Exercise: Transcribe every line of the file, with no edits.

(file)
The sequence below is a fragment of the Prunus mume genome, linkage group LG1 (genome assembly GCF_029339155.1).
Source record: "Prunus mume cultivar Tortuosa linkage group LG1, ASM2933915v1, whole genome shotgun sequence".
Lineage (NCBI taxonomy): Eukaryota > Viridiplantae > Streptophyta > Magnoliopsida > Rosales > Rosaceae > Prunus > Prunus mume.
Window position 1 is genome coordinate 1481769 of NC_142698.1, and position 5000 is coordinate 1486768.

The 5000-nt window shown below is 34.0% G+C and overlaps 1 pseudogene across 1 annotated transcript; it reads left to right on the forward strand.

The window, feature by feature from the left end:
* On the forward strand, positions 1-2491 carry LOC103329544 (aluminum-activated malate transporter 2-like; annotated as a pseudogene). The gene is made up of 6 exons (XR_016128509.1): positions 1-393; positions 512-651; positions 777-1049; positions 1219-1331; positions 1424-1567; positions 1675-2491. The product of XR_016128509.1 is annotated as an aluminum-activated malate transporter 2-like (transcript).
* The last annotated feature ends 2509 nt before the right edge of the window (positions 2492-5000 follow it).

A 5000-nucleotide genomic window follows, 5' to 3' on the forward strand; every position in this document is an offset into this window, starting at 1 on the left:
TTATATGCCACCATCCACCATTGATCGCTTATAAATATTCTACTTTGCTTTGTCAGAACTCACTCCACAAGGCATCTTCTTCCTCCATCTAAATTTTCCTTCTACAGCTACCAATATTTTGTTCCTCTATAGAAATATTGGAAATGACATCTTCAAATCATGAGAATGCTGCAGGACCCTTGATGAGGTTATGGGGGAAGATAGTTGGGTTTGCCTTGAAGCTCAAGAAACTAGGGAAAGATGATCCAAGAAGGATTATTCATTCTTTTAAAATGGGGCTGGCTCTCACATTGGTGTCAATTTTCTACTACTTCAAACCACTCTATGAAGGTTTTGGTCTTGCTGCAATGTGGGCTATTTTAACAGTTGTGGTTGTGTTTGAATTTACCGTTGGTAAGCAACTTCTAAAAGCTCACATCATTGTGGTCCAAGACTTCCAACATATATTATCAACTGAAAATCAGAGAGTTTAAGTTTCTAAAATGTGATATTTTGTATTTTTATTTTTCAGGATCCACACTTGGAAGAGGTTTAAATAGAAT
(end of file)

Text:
The sequence below is a fragment of the Prunus mume genome, linkage group LG1 (genome assembly GCF_029339155.1).
Source record: "Prunus mume cultivar Tortuosa linkage group LG1, ASM2933915v1, whole genome shotgun sequence".
Lineage (NCBI taxonomy): Eukaryota > Viridiplantae > Streptophyta > Magnoliopsida > Rosales > Rosaceae > Prunus > Prunus mume.
Window position 1 is genome coordinate 1481769 of NC_142698.1, and position 5000 is coordinate 1486768.

The 5000-nt window shown below is 34.0% G+C and overlaps 1 pseudogene across 1 annotated transcript; it reads left to right on the forward strand.

The window, feature by feature from the left end:
* On the forward strand, positions 1-2491 carry LOC103329544 (aluminum-activated malate transporter 2-like; annotated as a pseudogene). The gene is made up of 6 exons (XR_016128509.1): positions 1-393; positions 512-651; positions 777-1049; positions 1219-1331; positions 1424-1567; positions 1675-2491. The product of XR_016128509.1 is annotated as an aluminum-activated malate transporter 2-like (transcript).
* The last annotated feature ends 2509 nt before the right edge of the window (positions 2492-5000 follow it).

A 5000-nucleotide genomic window follows, 5' to 3' on the forward strand; every position in this document is an offset into this window, starting at 1 on the left:
TTATATGCCACCATCCACCATTGATCGCTTATAAATATTCTACTTTGCTTTGTCAGAACTCACTCCACAAGGCATCTTCTTCCTCCATCTAAATTTTCCTTCTACAGCTACCAATATTTTGTTCCTCTATAGAAATATTGGAAATGACATCTTCAAATCATGAGAATGCTGCAGGACCCTTGATGAGGTTATGGGGGAAGATAGTTGGGTTTGCCTTGAAGCTCAAGAAACTAGGGAAAGATGATCCAAGAAGGATTATTCATTCTTTTAAAATGGGGCTGGCTCTCACATTGGTGTCAATTTTCTACTACTTCAAACCACTCTATGAAGGTTTTGGTCTTGCTGCAATGTGGGCTATTTTAACAGTTGTGGTTGTGTTTGAATTTACCGTTGGTAAGCAACTTCTAAAAGCTCACATCATTGTGGTCCAAGACTTCCAACATATATTATCAACTGAAAATCAGAGAGTTTAAGTTTCTAAAATGTGATATTTTGTATTTTTATTTTTCAGGATCCACACTTGGAAGAGGTTTAAATAGAAT